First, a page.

I came to Emmaus as a companion in March 2020, just before lockdown, and in April 2021 I got the job of Homelessness Outreach Worker.
When I first came to Emmaus I was working in the shop and did some van driving. There wasn’t any one person managing the kitchen, so I filled that role and was always here at the community building. I cooked for 18 to 19 people, always for 6 o’clock. Then the job with Emmaus Free Streets Outreach Service came up. There were 76 enquires, I applied, and got the job.
I know what it’s like to be homeless because I was there. I will shake people’s hands. I don’t care if they’re dirty. You can have all the qualifications in the world, but you haven’t had that experience of being homeless, you just don’t know.
I was at another homeless charity before. When I went, I stopped drinking and smoking on that day. The people who were part of this group were singing and standing in front of the church singing hallelujahs. They asked me to do a reading, so I went to bed and prayed. God gave me a nightmare about my past. I was crying and shaking in my dormitory that I shared with other men. I totally repented and my life changed from that day on.
So then, I didn’t lose my temper. If I saw someone doing something that would have made me angry, I say to myself God is still working on them. I found the Lord and changed my life. As an Emmaus homelessness outreach worker, I’m leaning back into the hole and pulling people out.
I joined Emmaus because it gave me a little bit more freedom. I’m probably the only person that reads the Bible in here. That’s my life now rather than drinking. They said a leopard never changes its spots, so I didn’t change the spots, I changed the leopard. The Adrian that used to drink is gone.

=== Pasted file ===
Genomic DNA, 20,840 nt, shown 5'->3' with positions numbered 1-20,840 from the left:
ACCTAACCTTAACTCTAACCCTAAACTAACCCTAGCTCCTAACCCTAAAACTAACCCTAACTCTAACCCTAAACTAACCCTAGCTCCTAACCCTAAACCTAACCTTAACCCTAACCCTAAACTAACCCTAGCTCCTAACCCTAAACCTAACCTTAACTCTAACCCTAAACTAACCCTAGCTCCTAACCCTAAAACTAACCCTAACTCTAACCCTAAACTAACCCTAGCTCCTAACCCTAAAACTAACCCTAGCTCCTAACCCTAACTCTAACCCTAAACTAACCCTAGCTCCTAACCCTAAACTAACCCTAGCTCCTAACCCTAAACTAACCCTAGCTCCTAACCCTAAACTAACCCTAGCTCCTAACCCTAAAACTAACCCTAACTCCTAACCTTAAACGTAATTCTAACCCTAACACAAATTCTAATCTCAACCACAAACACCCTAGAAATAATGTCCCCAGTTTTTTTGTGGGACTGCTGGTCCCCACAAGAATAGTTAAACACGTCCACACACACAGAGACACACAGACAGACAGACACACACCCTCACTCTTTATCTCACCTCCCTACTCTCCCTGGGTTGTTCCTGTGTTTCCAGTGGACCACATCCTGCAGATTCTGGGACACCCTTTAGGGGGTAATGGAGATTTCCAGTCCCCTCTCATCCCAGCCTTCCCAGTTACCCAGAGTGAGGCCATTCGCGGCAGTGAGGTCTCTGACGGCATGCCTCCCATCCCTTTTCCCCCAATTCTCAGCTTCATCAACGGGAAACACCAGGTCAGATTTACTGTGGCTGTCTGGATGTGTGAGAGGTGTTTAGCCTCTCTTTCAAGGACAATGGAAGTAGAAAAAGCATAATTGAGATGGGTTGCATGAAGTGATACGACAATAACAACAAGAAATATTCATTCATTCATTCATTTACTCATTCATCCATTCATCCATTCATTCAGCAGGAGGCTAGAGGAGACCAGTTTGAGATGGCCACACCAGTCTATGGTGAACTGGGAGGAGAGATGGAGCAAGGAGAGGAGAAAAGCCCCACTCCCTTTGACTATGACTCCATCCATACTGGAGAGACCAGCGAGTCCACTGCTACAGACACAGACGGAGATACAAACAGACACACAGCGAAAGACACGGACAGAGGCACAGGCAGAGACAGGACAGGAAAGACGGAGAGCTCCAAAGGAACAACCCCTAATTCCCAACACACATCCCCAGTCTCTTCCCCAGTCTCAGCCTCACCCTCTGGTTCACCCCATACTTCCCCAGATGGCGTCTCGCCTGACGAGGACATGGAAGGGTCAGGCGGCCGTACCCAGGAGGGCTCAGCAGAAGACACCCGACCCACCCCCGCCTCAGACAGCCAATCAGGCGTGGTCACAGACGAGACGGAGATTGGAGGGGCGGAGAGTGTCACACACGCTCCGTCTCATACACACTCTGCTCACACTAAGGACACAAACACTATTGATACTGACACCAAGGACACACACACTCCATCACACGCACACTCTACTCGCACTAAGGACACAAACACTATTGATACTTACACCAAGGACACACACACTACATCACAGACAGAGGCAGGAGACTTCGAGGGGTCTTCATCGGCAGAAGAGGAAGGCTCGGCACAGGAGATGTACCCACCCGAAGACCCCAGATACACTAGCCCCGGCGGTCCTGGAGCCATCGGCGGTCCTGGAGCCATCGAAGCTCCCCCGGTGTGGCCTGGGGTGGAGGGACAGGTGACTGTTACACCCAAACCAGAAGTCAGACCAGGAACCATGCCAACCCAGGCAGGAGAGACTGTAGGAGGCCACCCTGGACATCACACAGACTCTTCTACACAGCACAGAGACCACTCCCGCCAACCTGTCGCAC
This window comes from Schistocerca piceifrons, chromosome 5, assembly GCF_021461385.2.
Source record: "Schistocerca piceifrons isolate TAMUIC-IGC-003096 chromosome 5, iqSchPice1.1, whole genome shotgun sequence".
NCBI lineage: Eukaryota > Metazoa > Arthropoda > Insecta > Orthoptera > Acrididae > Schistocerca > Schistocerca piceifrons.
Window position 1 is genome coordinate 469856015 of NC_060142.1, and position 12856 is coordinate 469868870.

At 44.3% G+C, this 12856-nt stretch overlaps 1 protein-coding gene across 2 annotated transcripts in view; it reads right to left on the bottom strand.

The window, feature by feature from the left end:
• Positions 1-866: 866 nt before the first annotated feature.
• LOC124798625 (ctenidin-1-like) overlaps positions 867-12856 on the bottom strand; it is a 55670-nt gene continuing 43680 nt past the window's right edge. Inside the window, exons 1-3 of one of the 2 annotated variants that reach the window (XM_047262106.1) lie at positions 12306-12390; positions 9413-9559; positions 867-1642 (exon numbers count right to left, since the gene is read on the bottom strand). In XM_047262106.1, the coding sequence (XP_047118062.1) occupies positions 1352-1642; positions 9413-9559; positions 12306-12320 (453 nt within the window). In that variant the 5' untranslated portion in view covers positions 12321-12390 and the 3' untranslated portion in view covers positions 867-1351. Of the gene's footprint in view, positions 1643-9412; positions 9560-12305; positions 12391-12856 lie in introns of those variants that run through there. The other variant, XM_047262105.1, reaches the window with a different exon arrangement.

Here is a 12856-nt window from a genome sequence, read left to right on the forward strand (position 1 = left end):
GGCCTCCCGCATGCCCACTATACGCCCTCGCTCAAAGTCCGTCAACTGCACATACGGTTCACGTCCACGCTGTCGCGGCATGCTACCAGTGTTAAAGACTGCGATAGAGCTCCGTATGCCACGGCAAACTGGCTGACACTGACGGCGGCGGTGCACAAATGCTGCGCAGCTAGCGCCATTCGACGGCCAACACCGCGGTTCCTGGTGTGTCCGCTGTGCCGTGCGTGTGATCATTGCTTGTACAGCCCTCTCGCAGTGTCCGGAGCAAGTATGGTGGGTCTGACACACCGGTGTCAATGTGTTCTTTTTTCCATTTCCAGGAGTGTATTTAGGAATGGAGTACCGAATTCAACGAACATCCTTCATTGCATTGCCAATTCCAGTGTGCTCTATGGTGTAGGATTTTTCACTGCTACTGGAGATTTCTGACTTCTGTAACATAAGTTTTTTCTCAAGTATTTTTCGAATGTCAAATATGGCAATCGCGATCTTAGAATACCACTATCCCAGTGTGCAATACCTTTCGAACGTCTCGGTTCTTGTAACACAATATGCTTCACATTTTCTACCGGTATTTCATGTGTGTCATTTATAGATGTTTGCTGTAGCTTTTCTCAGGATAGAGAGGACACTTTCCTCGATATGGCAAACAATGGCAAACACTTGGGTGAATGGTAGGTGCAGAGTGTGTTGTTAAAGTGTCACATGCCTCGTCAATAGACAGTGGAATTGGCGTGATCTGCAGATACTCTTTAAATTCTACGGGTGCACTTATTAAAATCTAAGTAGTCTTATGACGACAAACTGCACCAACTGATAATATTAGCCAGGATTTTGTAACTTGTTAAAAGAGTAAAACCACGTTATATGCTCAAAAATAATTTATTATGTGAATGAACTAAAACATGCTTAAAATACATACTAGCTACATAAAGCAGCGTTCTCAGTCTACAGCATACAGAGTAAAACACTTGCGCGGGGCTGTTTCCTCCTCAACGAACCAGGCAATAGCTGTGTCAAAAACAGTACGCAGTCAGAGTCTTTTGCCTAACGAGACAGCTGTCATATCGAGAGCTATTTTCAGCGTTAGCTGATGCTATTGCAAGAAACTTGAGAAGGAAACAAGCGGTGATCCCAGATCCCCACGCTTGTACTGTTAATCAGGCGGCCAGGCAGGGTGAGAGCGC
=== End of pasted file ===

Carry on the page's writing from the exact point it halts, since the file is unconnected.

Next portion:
I was in the military for 22 years, in Germany, Belize, Cyprus and the Falklands in ’82. When I came out of the Air Force Regiment, I had everything, but I lost it all: my house, my car, my marriage. I was completely broken. I living in my car, with no tax, no insurance, no MOT. I was drinking vodka and red wine for breakfast at a shocking rate per day.
I had the lot, a 4×4 car, a house and a boat. I drank it all, every single bit of it. I look back now, and my wife was a saint. She stayed with me for 21 years and I wouldn’t have stayed with me for 21 days. My mum said, inside there is a nice man trying to get out. Now there is, but she’s not around to see him.
A typical day working for Free Streets involves visiting up to three towns a night, between 5pm and 2am and meeting people living on the streets. There can be a lot of rejection initially as some people don’t want to talk to you when you first meet them. For one, it depends how you approach them. We have to wear high visibility jackets for safety working alongside roads at night but ours are orange because we try not to look like the police. The first thing I do when meeting someone is get down to their level, I sit on the floor to talk to people if they are sat on the floor. It’s a case of building up trust over time.
The van has hot water, a microwave and a portable toilet with space to carry things people might need. I give them clothes, socks, toiletries and sleeping bags, and, if I’m making sandwiches. I make enough so if I need to give any away, I can. Emmaus funds the toiletries and socks or boxers, for example, and many schools have donated clothes.
The lows are when you go out and never see anyone. It’s not because they’re not there, it’s because they don’t want someone to find them. The highs of the job are getting help to people. It’s frustrating not hearing back from agencies that you’re trying to find support from on behalf of someone else. Some people even ask what you’re doing out there. But if you save one life, then that’s time well spent.
To get help to someone living on the streets or sleeping rough, please get in touch with Free Streets here or if you know of someone who needs help or need support yourself, please use our Support Us page for advice and guidance on joining our community.